Symptomatic relief from treatment-induced psychosis in Parkinson's disease: An open-label pilot study with remoxipride

Authors

  • Dr. Tilak Mendis,

    Corresponding author
    1. Institute of Mental Health Research, Ottawa, Ontario, Canada
    2. Parkinson's Disease Clinic, Ottawa Civic Hospital, Ottawa, Ontario, Canada
    • Institute of Mental Health Research, Royal Ottawa Hospital and University of Ottawa, 1145 Carling Avenue, Ottawa, Ontario, Canada, K1Z 7K4
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  • Erich Mohr,

    1. Institute of Mental Health Research, Ottawa, Ontario, Canada
    2. Parkinson's Disease Clinic, Ottawa Civic Hospital, Ottawa, Ontario, Canada
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  • Amanda George,

    1. Loeb Institute for Medical Research, University of Ottawa, Ottawa, Ontario, Canada
    2. Parkinson's Disease Clinic, Ottawa Civic Hospital, Ottawa, Ontario, Canada
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  • Ilene N. Rusk,

    1. Institute of Mental Health Research, Ottawa, Ontario, Canada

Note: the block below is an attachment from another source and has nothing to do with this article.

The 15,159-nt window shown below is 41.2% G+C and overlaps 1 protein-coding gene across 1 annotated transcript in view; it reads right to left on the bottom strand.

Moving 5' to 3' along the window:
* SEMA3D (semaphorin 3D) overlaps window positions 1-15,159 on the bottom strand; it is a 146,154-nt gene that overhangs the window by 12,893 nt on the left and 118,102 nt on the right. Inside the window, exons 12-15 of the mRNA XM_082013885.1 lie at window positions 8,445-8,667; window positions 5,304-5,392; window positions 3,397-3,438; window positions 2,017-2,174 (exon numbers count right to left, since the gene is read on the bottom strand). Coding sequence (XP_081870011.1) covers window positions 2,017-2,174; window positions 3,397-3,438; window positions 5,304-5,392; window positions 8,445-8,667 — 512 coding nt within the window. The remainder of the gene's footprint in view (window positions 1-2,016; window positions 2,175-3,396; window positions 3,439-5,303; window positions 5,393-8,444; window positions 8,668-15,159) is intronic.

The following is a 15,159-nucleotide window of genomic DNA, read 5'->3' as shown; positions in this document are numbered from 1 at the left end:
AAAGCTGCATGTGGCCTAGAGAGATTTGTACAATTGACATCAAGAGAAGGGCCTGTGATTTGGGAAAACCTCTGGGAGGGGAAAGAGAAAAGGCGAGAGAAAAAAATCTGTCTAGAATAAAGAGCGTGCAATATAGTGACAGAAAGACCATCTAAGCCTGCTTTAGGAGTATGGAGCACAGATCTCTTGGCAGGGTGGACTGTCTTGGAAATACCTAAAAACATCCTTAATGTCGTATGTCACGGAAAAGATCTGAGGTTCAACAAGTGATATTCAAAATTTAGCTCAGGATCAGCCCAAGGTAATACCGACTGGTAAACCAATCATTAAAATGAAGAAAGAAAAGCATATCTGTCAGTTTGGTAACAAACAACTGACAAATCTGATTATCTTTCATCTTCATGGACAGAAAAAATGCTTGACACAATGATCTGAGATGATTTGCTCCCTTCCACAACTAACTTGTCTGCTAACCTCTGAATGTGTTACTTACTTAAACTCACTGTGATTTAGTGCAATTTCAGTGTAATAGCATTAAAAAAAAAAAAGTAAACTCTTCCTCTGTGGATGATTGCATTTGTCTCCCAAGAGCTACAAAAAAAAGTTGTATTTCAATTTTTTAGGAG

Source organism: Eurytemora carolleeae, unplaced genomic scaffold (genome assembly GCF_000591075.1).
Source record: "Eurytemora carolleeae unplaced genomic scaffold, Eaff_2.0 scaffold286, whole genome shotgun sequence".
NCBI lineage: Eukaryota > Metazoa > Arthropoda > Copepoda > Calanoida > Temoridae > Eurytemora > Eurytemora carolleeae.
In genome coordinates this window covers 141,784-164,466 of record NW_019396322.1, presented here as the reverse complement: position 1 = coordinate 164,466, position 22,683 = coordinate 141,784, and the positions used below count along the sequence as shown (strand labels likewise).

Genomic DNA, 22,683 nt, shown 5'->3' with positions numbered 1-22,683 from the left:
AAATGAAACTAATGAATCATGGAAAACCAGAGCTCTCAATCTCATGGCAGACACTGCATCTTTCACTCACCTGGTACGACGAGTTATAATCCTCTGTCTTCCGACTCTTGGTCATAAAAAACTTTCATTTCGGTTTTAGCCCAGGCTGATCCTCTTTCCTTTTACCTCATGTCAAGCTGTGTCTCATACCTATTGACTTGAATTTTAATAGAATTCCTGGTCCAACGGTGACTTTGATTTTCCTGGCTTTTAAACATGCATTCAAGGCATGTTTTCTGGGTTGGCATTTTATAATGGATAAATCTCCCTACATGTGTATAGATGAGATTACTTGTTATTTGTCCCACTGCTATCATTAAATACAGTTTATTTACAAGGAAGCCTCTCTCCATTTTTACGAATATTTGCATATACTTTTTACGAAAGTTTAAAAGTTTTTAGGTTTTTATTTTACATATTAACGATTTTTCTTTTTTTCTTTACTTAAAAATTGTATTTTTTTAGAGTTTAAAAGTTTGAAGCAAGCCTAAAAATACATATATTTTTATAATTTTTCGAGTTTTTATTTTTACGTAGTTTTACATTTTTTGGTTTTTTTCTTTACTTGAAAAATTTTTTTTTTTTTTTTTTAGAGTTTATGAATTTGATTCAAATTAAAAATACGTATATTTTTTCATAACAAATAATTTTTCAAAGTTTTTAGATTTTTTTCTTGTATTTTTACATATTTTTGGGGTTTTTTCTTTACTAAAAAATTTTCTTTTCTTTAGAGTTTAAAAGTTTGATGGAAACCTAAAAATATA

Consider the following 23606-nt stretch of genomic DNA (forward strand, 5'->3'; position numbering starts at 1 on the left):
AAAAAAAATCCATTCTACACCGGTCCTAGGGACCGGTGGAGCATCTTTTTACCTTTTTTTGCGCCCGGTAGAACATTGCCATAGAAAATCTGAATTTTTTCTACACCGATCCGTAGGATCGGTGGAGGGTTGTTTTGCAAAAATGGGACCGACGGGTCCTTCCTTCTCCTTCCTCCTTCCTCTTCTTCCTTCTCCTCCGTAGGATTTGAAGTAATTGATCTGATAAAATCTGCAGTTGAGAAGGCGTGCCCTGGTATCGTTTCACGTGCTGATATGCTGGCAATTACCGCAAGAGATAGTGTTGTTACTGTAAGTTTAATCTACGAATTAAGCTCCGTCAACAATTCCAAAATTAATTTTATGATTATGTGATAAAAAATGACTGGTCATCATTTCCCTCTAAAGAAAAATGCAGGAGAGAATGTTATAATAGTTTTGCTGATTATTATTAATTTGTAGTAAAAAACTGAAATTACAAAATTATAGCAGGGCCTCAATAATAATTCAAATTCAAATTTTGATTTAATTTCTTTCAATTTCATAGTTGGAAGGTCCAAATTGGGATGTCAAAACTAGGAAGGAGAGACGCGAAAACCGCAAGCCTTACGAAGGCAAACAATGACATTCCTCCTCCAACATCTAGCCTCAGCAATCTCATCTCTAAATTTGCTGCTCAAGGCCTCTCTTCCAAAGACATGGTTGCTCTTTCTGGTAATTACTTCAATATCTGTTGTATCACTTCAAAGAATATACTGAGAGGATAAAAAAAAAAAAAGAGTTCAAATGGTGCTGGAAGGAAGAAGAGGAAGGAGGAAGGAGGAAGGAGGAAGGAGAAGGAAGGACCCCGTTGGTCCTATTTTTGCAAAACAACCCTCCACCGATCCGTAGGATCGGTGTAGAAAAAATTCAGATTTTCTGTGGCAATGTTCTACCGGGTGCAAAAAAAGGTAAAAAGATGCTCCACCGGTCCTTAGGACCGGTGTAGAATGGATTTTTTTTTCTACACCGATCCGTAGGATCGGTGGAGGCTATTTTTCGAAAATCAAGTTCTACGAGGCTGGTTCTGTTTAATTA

2. Parkinson's Disease Clinic, Ottawa Civic Hospital, Ottawa, Ontario, Canada
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  • Peggy Gray,

    1. Parkinson's Disease Clinic, Ottawa Civic Hospital, Ottawa, Ontario, Canada
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  • J. David Grimes

    1. Loeb Institute for Medical Research, University of Ottawa, Ottawa, Ontario, Canada
    2. Parkinson's Disease Clinic, Ottawa Civic Hospital, Ottawa, Ontario, Canada
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Abstract

Current treatment strategies for levodopa-induced psychosis in Parkinson's disease have had limited success. Remoxipride, a selective D2 receptor antagonist, was administered in an open label pilot study to seven parkinsonian patients exhibiting thought disorder. Symptoms improved significantly in six patients after treatment durations of 1–6 months and cleared completely in two individuals. One patient (at age 90 the oldest in the group) could not tolerate the compound due to significant motor deterioration, and the drug had to be discontinued after 1 week. In all remaining patients, no motor complications appeared, and therapeutic effects of remoxipride continued for up to 3 months after treatment cessation and have lasted for 2 years now in one individual. Further study of this compound in the context of treatment-induced psychosis in Parkinson's disease appears to be warranted.

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